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Marketing Tips, Insights, and Trends

Website Accessibility Checklist and Testing Tools

Author: Carolyn Menz Category: Web Accessibility Articles, Web Design Date: October 8, 2019

checklist written on a notebook next to computer keyboard

One of the greatest things you can do for your customers is to create a website that is fully accessible. It may seem like a daunting task, but having a website accessibility checklist on hand to reference as you build your site can help to alleviate any confusion and ensure that the proper steps are being taken to establish full accessibility compliance.

According to the CDC, approximately 61 million Americans – or 1 in 4 U.S. adults – live with some type of disability, which means there’s a pretty good chance your target audience includes individuals who fall within that demographic and who may require certain accommodations when navigating the web. And, just as certain types of brick-and-mortar locations are required to provide accommodations for individuals of all abilities, so too are their online counterparts. Fortunately, there are several really useful accessibility testing tools that, when combined with our website accessibility checklist below, can aid in making sure you are providing all of your website visitors with the best experience possible.

Web Accessibility Testing Tools

The World Wide Web Consortium lists on its website 132 different accessibility testing tools that can be used to evaluate your site. One of the most popular ones – which happens to be a completely free ADA compliance checker – is’s WAVE tool. The WAVE tool scans your site for accessibility issues, including missing alt tags, styles and more, and then it highlights any areas that are not in compliance.

However, as useful as the WAVE tool is, no automated accessibility testing tools will ever be 100 percent accurate. As such, it’s important to familiarize yourself with the latest accessibility compliance requirements and utilize the WAVE tool as a complement to the checklist below.

Website Accessibility Checklist

  • Label all images with alt text. Alternative text, or alt text, is plain text that is assigned to a photo. It allows a screen reader or similar technology to help hard-of-sight individuals determine what is on the screen. In order for these tools to “read” images, the images must be labeled on the back end with alt-text tags that describe the images in question.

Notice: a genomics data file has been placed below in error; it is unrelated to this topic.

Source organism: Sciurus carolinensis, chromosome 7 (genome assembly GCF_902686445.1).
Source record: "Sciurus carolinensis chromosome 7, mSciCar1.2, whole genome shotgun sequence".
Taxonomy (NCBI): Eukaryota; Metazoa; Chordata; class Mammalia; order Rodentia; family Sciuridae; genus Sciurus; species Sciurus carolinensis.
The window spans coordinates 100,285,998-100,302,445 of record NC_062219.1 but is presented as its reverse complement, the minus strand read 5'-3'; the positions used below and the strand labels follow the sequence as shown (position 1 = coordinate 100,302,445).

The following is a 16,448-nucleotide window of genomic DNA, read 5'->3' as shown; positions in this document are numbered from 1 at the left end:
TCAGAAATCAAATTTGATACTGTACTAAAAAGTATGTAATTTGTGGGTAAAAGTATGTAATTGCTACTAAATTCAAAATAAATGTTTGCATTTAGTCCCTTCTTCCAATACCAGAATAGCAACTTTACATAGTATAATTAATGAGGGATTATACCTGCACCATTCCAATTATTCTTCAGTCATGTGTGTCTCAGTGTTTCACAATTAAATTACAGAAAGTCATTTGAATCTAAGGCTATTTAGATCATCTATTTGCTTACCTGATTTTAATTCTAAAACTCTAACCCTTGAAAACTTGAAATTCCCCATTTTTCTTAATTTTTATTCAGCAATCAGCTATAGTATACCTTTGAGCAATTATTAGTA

• Allow for text resizing. When you design your site to accommodate text resizing, it means that a user can enable the text-only zoom in his or her browser, and the overall layout will remain the same and the site can still be navigated as intended. On text-heavy pages, like a blog post, it’s a good idea to offer a dedicated text-only version so the user can manipulate the copy however they need to for optimal readability.
  • Design a high-contrast version of your site. Some individuals – including those with certain types of colorblindness ¬– have a difficult time differentiating between subtle color differences and are unable to read text that is too close in color to its background. You can make your site more visually accessible to these individuals by creating an alternate version of your site that is designed with extra contrast between elements, especially action items and blocks of text.
  • Slow down flashing and blinking elements. For some people with epilepsy, flickering lights and flashes can trigger seizures. To avoid this risk, any website content that flashes or blinks should do so at a slow rate.
  • Don’t forget about audio and video. Number one on the video accessibility checklist is captions, or subtitles, which allow someone who can’t hear what’s being said to understand what is happening in a video. Similarly, providing alt text on videos – just like with images – gives critical information about the video to someone who can’t see.
  • Hire a website compliance expert. By hiring a website developer who is experienced in accessibility to review – or even build from scratch – your website’s HTML code and CSS, you have someone in your corner who can help you clean up any outdated code and ensure that best practices are being followed. They are your first and last line of defense against noncompliance.

Website accessibility is an important matter for any business that serves the public, and it is one that should be taken seriously. To ensure your website complies with all of the latest web accessibility regulations, first measure your site against our website accessibility checklist and then give us a call to learn more about how the team at Paradigm can help you fix your noncompliance issues.

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